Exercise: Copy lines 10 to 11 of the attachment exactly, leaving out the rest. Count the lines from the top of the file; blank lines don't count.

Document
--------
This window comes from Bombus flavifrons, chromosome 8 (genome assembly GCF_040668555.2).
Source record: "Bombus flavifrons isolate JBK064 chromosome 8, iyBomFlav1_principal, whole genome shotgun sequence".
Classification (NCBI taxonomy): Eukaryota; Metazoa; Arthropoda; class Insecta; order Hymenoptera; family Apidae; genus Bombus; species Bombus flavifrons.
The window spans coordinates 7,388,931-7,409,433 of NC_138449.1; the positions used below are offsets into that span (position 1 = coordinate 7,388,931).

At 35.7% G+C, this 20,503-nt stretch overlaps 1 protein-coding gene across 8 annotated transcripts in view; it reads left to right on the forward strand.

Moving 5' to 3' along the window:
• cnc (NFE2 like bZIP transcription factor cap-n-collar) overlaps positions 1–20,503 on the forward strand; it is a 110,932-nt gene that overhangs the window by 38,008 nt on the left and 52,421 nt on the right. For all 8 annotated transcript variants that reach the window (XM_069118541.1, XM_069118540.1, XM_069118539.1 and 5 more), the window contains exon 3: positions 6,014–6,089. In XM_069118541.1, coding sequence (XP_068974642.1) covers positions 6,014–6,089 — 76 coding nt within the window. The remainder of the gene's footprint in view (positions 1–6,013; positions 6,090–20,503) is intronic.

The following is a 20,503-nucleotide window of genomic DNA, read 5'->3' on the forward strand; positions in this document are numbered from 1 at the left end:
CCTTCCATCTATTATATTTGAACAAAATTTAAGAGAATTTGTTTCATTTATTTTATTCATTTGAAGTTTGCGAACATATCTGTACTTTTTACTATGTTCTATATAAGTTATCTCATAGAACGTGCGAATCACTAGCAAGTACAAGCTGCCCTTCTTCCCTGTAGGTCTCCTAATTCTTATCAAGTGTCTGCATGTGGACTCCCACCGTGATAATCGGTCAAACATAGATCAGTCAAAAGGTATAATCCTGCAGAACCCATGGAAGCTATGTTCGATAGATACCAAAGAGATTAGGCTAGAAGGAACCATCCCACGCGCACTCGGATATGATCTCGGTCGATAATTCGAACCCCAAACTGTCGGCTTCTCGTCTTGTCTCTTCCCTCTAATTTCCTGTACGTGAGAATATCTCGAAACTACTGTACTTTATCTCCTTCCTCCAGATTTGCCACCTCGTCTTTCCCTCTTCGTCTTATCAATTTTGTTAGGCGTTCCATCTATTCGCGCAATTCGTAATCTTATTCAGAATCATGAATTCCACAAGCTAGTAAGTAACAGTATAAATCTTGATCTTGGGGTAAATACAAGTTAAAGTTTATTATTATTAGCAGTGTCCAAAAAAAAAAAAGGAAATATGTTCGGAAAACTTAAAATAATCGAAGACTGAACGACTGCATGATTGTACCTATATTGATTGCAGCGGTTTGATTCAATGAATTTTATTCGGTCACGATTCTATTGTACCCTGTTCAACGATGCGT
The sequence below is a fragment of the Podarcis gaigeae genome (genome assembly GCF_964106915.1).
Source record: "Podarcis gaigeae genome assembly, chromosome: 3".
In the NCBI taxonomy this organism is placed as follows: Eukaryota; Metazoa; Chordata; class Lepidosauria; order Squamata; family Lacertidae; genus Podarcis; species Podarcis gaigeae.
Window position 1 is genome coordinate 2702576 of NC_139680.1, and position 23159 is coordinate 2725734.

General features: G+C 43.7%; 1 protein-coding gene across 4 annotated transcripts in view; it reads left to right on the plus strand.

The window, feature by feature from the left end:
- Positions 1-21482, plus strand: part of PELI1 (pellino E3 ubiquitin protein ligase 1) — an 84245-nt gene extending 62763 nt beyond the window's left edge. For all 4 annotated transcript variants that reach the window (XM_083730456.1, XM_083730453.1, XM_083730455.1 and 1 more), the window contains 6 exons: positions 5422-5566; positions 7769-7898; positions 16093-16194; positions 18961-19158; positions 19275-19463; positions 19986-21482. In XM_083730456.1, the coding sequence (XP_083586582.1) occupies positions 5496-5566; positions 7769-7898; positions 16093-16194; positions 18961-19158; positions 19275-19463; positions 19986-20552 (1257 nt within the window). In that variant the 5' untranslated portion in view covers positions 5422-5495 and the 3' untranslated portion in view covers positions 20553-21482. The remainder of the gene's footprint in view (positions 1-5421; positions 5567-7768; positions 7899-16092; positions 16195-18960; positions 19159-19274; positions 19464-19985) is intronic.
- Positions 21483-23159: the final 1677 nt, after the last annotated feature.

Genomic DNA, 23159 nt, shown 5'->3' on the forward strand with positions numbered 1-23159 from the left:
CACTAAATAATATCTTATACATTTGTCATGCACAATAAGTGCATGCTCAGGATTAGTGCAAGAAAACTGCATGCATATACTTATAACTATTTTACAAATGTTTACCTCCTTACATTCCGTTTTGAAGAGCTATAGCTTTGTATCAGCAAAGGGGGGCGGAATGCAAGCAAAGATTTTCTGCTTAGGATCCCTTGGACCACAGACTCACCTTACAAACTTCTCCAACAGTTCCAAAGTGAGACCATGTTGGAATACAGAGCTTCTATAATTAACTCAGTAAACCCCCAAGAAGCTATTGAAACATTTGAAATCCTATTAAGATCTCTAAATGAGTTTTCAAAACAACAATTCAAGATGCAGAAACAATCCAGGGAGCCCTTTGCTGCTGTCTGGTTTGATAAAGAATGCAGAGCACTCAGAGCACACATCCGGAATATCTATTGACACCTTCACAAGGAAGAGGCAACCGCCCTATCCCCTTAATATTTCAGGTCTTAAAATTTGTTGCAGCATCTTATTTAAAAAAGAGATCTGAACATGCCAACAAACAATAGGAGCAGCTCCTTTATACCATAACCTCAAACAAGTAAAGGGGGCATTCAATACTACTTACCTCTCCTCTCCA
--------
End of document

The sequence below is a fragment of the Podarcis gaigeae genome (genome assembly GCF_964106915.1).
Source record: "Podarcis gaigeae genome assembly, chromosome: 3".